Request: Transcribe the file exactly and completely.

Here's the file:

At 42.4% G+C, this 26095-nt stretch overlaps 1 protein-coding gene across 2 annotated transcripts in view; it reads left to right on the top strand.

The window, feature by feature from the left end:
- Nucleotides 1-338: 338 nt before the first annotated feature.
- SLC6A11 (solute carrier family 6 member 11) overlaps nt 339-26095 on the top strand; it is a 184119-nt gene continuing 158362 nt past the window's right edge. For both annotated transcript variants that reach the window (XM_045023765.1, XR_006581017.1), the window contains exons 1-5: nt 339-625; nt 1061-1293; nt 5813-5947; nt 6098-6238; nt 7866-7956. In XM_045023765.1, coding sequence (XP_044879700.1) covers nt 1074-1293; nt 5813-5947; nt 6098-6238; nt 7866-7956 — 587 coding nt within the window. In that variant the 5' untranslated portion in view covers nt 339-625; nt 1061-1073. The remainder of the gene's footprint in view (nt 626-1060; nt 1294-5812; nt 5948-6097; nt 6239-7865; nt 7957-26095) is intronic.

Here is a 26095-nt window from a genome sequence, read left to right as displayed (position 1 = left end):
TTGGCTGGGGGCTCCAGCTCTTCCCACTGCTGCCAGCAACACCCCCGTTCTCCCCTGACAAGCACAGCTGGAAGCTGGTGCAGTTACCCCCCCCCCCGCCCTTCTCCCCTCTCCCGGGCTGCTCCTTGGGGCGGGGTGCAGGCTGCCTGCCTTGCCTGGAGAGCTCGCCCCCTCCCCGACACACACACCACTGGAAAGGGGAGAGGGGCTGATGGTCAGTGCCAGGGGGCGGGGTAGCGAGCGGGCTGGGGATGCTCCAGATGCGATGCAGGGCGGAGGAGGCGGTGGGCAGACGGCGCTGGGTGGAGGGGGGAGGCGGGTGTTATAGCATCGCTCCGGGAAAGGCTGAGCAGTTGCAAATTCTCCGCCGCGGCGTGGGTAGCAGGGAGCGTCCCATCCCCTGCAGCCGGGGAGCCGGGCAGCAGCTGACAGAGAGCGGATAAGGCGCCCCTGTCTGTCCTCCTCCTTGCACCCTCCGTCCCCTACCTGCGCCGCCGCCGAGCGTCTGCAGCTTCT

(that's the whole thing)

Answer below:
At 42.4% G+C, this 26095-nt stretch overlaps 1 protein-coding gene across 2 annotated transcripts in view; it reads left to right on the top strand.

The window, feature by feature from the left end:
- Nucleotides 1-338: 338 nt before the first annotated feature.
- SLC6A11 (solute carrier family 6 member 11) overlaps nt 339-26095 on the top strand; it is a 184119-nt gene continuing 158362 nt past the window's right edge. For both annotated transcript variants that reach the window (XM_045023765.1, XR_006581017.1), the window contains exons 1-5: nt 339-625; nt 1061-1293; nt 5813-5947; nt 6098-6238; nt 7866-7956. In XM_045023765.1, coding sequence (XP_044879700.1) covers nt 1074-1293; nt 5813-5947; nt 6098-6238; nt 7866-7956 — 587 coding nt within the window. In that variant the 5' untranslated portion in view covers nt 339-625; nt 1061-1073. The remainder of the gene's footprint in view (nt 626-1060; nt 1294-5812; nt 5948-6097; nt 6239-7865; nt 7957-26095) is intronic.

Here is a 26095-nt window from a genome sequence, read left to right as displayed (position 1 = left end):
TTGGCTGGGGGCTCCAGCTCTTCCCACTGCTGCCAGCAACACCCCCGTTCTCCCCTGACAAGCACAGCTGGAAGCTGGTGCAGTTACCCCCCCCCCCGCCCTTCTCCCCTCTCCCGGGCTGCTCCTTGGGGCGGGGTGCAGGCTGCCTGCCTTGCCTGGAGAGCTCGCCCCCTCCCCGACACACACACCACTGGAAAGGGGAGAGGGGCTGATGGTCAGTGCCAGGGGGCGGGGTAGCGAGCGGGCTGGGGATGCTCCAGATGCGATGCAGGGCGGAGGAGGCGGTGGGCAGACGGCGCTGGGTGGAGGGGGGAGGCGGGTGTTATAGCATCGCTCCGGGAAAGGCTGAGCAGTTGCAAATTCTCCGCCGCGGCGTGGGTAGCAGGGAGCGTCCCATCCCCTGCAGCCGGGGAGCCGGGCAGCAGCTGACAGAGAGCGGATAAGGCGCCCCTGTCTGTCCTCCTCCTTGCACCCTCCGTCCCCTACCTGCGCCGCCGCCGAGCGTCTGCAGCTTCT